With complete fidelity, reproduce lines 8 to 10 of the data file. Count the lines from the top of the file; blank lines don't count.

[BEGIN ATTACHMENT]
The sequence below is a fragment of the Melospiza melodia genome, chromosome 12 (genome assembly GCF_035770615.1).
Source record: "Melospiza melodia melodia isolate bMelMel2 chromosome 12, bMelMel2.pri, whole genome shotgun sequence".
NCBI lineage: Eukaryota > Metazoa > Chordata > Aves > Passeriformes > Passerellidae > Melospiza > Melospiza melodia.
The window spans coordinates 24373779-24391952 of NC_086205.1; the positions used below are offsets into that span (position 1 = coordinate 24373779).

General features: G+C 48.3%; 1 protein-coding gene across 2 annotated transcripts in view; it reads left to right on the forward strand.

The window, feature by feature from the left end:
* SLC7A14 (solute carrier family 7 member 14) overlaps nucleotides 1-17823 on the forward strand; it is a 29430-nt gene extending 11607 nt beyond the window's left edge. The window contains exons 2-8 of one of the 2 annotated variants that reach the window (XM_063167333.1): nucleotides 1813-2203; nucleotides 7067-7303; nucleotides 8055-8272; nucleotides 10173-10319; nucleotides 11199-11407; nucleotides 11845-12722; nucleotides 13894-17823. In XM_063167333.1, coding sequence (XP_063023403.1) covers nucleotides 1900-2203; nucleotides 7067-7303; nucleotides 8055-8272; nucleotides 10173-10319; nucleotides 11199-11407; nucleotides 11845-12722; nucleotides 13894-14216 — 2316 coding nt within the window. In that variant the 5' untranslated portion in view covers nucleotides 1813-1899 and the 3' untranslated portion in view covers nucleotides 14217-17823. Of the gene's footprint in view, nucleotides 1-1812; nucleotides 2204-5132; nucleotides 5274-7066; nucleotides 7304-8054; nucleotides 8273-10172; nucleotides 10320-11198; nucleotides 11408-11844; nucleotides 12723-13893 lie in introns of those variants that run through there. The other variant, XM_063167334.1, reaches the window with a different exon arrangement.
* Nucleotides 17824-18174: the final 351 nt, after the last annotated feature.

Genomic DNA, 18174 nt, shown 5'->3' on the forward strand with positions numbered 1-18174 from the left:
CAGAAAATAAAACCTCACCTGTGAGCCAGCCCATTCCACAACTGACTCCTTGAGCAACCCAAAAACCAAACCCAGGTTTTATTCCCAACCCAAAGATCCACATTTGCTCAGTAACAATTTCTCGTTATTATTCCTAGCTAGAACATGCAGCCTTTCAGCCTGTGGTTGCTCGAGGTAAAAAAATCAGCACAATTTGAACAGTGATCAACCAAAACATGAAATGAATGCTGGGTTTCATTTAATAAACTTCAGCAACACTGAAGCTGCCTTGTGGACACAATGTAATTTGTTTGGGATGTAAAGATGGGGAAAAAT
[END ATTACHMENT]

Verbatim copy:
* Nucleotides 17824-18174: the final 351 nt, after the last annotated feature.

Genomic DNA, 18174 nt, shown 5'->3' on the forward strand with positions numbered 1-18174 from the left:
CAGAAAATAAAACCTCACCTGTGAGCCAGCCCATTCCACAACTGACTCCTTGAGCAACCCAAAAACCAAACCCAGGTTTTATTCCCAACCCAAAGATCCACATTTGCTCAGTAACAATTTCTCGTTATTATTCCTAGCTAGAACATGCAGCCTTTCAGCCTGTGGTTGCTCGAGGTAAAAAAATCAGCACAATTTGAACAGTGATCAACCAAAACATGAAATGAATGCTGGGTTTCATTTAATAAACTTCAGCAACACTGAAGCTGCCTTGTGGACACAATGTAATTTGTTTGGGATGTAAAGATGGGGAAAAAT